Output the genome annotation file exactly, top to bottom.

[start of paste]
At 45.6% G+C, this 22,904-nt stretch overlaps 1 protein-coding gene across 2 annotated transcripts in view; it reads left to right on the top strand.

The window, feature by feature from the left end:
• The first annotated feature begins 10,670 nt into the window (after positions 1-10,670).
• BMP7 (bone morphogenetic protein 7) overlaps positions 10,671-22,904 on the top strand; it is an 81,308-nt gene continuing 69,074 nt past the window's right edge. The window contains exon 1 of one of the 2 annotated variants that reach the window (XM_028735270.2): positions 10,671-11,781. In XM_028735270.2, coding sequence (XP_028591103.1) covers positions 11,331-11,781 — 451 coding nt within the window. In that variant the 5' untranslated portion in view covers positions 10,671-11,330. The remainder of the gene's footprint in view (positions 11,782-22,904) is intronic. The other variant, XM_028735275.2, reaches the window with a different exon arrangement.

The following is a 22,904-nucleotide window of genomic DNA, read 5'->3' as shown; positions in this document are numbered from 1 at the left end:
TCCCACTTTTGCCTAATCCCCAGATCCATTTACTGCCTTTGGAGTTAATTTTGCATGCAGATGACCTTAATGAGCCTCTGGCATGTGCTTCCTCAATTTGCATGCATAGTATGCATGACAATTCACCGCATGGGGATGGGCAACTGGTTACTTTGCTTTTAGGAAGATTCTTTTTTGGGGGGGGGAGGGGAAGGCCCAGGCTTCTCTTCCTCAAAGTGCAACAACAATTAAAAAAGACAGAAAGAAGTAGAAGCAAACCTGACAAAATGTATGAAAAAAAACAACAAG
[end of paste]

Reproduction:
At 45.6% G+C, this 22,904-nt stretch overlaps 1 protein-coding gene across 2 annotated transcripts in view; it reads left to right on the top strand.

The window, feature by feature from the left end:
• The first annotated feature begins 10,670 nt into the window (after positions 1-10,670).
• BMP7 (bone morphogenetic protein 7) overlaps positions 10,671-22,904 on the top strand; it is an 81,308-nt gene continuing 69,074 nt past the window's right edge. The window contains exon 1 of one of the 2 annotated variants that reach the window (XM_028735270.2): positions 10,671-11,781. In XM_028735270.2, coding sequence (XP_028591103.1) covers positions 11,331-11,781 — 451 coding nt within the window. In that variant the 5' untranslated portion in view covers positions 10,671-11,330. The remainder of the gene's footprint in view (positions 11,782-22,904) is intronic. The other variant, XM_028735275.2, reaches the window with a different exon arrangement.

The following is a 22,904-nucleotide window of genomic DNA, read 5'->3' as shown; positions in this document are numbered from 1 at the left end:
TCCCACTTTTGCCTAATCCCCAGATCCATTTACTGCCTTTGGAGTTAATTTTGCATGCAGATGACCTTAATGAGCCTCTGGCATGTGCTTCCTCAATTTGCATGCATAGTATGCATGACAATTCACCGCATGGGGATGGGCAACTGGTTACTTTGCTTTTAGGAAGATTCTTTTTTGGGGGGGGGAGGGGAAGGCCCAGGCTTCTCTTCCTCAAAGTGCAACAACAATTAAAAAAGACAGAAAGAAGTAGAAGCAAACCTGACAAAATGTATGAAAAAAAACAACAAG